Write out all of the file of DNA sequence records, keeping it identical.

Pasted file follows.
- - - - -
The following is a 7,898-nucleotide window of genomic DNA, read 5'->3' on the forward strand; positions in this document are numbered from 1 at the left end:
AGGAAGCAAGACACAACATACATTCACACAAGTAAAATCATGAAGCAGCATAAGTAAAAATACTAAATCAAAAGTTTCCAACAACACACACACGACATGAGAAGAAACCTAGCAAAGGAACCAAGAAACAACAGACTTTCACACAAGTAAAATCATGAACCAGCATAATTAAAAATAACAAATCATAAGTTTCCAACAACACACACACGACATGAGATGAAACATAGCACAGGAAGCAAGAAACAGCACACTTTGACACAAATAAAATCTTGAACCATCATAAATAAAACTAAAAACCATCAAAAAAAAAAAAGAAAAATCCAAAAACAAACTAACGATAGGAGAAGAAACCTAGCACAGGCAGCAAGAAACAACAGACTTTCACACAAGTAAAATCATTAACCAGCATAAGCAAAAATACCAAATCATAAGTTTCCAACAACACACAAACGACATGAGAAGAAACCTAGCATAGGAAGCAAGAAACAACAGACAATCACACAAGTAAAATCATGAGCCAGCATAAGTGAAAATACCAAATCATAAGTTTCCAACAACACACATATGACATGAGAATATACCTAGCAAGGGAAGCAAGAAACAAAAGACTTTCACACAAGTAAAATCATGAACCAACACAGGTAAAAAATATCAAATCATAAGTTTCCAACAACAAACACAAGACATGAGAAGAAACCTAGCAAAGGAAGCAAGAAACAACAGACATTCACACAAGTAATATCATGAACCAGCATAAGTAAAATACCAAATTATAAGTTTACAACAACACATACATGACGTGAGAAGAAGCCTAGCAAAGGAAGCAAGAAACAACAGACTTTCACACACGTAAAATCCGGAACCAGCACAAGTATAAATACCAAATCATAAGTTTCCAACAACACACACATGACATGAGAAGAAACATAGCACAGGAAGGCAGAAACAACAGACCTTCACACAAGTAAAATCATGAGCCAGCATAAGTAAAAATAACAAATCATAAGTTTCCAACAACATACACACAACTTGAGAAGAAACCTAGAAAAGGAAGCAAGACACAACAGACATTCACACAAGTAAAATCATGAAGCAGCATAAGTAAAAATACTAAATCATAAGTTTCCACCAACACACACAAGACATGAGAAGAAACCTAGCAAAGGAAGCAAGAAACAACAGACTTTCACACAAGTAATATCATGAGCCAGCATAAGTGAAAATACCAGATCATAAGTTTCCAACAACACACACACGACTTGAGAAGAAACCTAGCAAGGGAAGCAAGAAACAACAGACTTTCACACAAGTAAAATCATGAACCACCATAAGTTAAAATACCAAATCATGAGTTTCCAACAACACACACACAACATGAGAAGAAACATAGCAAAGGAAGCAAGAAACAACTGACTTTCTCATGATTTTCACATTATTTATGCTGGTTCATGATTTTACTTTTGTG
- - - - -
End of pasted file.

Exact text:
The following is a 7,898-nucleotide window of genomic DNA, read 5'->3' on the forward strand; positions in this document are numbered from 1 at the left end:
AGGAAGCAAGACACAACATACATTCACACAAGTAAAATCATGAAGCAGCATAAGTAAAAATACTAAATCAAAAGTTTCCAACAACACACACACGACATGAGAAGAAACCTAGCAAAGGAACCAAGAAACAACAGACTTTCACACAAGTAAAATCATGAACCAGCATAATTAAAAATAACAAATCATAAGTTTCCAACAACACACACACGACATGAGATGAAACATAGCACAGGAAGCAAGAAACAGCACACTTTGACACAAATAAAATCTTGAACCATCATAAATAAAACTAAAAACCATCAAAAAAAAAAAAGAAAAATCCAAAAACAAACTAACGATAGGAGAAGAAACCTAGCACAGGCAGCAAGAAACAACAGACTTTCACACAAGTAAAATCATTAACCAGCATAAGCAAAAATACCAAATCATAAGTTTCCAACAACACACAAACGACATGAGAAGAAACCTAGCATAGGAAGCAAGAAACAACAGACAATCACACAAGTAAAATCATGAGCCAGCATAAGTGAAAATACCAAATCATAAGTTTCCAACAACACACATATGACATGAGAATATACCTAGCAAGGGAAGCAAGAAACAAAAGACTTTCACACAAGTAAAATCATGAACCAACACAGGTAAAAAATATCAAATCATAAGTTTCCAACAACAAACACAAGACATGAGAAGAAACCTAGCAAAGGAAGCAAGAAACAACAGACATTCACACAAGTAATATCATGAACCAGCATAAGTAAAATACCAAATTATAAGTTTACAACAACACATACATGACGTGAGAAGAAGCCTAGCAAAGGAAGCAAGAAACAACAGACTTTCACACACGTAAAATCCGGAACCAGCACAAGTATAAATACCAAATCATAAGTTTCCAACAACACACACATGACATGAGAAGAAACATAGCACAGGAAGGCAGAAACAACAGACCTTCACACAAGTAAAATCATGAGCCAGCATAAGTAAAAATAACAAATCATAAGTTTCCAACAACATACACACAACTTGAGAAGAAACCTAGAAAAGGAAGCAAGACACAACAGACATTCACACAAGTAAAATCATGAAGCAGCATAAGTAAAAATACTAAATCATAAGTTTCCACCAACACACACAAGACATGAGAAGAAACCTAGCAAAGGAAGCAAGAAACAACAGACTTTCACACAAGTAATATCATGAGCCAGCATAAGTGAAAATACCAGATCATAAGTTTCCAACAACACACACACGACTTGAGAAGAAACCTAGCAAGGGAAGCAAGAAACAACAGACTTTCACACAAGTAAAATCATGAACCACCATAAGTTAAAATACCAAATCATGAGTTTCCAACAACACACACACAACATGAGAAGAAACATAGCAAAGGAAGCAAGAAACAACTGACTTTCTCATGATTTTCACATTATTTATGCTGGTTCATGATTTTACTTTTGTG